• Impacts on Groundwater Quality Following the Application of ISCO: Understanding the Cause of and Designing Mitigation for Metals Mobilization (ER-2132): This recently completed study, led by Deepti Nair (Battelle) and Dr. Kevin Gardner (University of New Hampshire), evaluated the potential of in situ chemical oxidation (ISCO) to reduce the potential liability and health risks related to organic contaminants. While ISCO is known to be effective for organic contaminant removal, it can result in significant release of metals and metalloids in groundwater, which create their own ecological and human health risks. The study examined three common ISCO treatments to develop a predictive understanding of metal and metalloid release. Researchers developed a geochemical model of metal release, experimentally evaluated the fate of the metals released, and designed potential remediation measures. They then evaluated the efficacy of pre-, co- and post-treatment mitigation options and developed a guidance document for the environmental remediation community.
  • Innovative Acoustic Sensor Technologies for Leak Detection in Challenging Pipe Types (EW-201339): Led by Gary Anguiano (Naval Facilities Engineering Command and Expeditionary Warfare Center) and Wendy Condit (Battelle), this joint ESTCP project with the Navy and U.S. Army evaluates a new technology designed to detect water leaks remotely using acoustic sensors. The sensors enable early detection and mitigation of leaks in aging water infrastructure on DoD installations, significantly reducing water loss. The EPA estimates that the average water system loses 14% of water through leaks, and some systems may lose up to 60%. With the majority of water systems for DoD installations dating to before 1970, remote leak detection technologies are needed to extend the life of infrastructure and reduce water consumption. Battelle is evaluating the performance of three innovative acoustic leak-detection systems, including a remotely-operated network of leak sensors that automatically correlate on a leak location from an operator’s computer. Results from the test bed show that the majority of known leaks have been detected to a location within 4 feet, and leaks as small as 1 gallon per minute have been detected.

In addition to these projects, Battelle has been heavily involved in sediment remediation work, as well as development of educational videos to help transition the new technologies developed by SERDP and ESTCP projects to end users. Other historical work includes:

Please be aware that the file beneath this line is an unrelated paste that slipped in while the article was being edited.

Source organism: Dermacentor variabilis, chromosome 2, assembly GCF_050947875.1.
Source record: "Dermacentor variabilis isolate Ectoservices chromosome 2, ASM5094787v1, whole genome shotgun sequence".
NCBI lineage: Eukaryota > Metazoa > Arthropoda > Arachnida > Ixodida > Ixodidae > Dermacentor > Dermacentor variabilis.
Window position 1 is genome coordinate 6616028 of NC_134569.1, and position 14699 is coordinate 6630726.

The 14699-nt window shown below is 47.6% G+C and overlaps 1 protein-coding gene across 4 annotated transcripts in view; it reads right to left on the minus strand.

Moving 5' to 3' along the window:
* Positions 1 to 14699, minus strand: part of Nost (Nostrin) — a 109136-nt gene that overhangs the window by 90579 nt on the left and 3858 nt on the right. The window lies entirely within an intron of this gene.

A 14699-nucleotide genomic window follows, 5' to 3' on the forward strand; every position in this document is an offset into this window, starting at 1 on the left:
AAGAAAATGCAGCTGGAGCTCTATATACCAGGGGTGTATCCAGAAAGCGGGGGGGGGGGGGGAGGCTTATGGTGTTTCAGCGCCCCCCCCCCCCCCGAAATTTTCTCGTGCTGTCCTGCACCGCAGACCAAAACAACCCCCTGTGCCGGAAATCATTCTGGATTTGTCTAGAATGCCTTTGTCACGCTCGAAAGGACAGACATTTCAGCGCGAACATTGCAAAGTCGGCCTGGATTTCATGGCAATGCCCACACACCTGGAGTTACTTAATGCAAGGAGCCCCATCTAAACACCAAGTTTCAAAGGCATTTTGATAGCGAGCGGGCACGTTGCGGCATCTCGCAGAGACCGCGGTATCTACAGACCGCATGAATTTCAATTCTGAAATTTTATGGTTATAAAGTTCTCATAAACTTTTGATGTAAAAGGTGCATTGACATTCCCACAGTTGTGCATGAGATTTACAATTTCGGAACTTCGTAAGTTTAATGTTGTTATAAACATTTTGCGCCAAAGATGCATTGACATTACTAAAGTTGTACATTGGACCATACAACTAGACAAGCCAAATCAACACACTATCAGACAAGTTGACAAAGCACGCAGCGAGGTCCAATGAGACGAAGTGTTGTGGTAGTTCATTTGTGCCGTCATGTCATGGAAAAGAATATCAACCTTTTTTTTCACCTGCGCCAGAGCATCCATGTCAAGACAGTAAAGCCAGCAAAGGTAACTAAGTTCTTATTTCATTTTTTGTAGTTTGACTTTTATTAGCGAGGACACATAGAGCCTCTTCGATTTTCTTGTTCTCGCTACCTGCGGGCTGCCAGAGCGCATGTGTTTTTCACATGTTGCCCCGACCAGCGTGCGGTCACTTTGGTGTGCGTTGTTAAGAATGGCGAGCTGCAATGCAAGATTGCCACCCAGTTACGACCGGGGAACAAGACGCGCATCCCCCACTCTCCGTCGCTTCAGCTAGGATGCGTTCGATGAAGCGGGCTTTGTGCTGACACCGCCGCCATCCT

• Development of environmentally benign deicing fluids for aircraft (WP-1535)
  • Characterization of contaminant mitigation potential through sediment caps (ER-1370)
  • Quantifying life-cycle environmental footprints of soil and groundwater remedies using SiteWise (ER-201127)
  • Development of statistical models for rapid characterization of UXO sites (MR-1201)
  • Field testing and evaluation of vehicle-towed and airborne systems for small ordinance detection (MR-201105, MR-200037, MR-1316)
  • Identification of data needs for climate change vulnerability assessment (RC-2206)
  • Development of emissions factors to evaluate emissions from military aircraft (WP-1402)
  • Evaluation of the impact of fire ecology range management (FERM) strategies (ER-1305)

SERDP and ESTCP were created to help the DoD apply new science and technology solutions to improve their environmental performance and meet sustainability goals. SERDP invests in basic research and early-stage development projects for new environmental technologies. ESTCP provides funding for demonstration and validation of technologies that are ready to be used in the field. The two programs have been critical drivers in making new environmental solutions available for the U.S. military and other government agencies. Over the years, projects have addressed critical environmental challenges such as munitions clean up, energy efficiency and detection and remediation of emerging contaminants. Battelle has been involved with the programs since the beginning and has provided support for numerous projects across all of the program focal areas.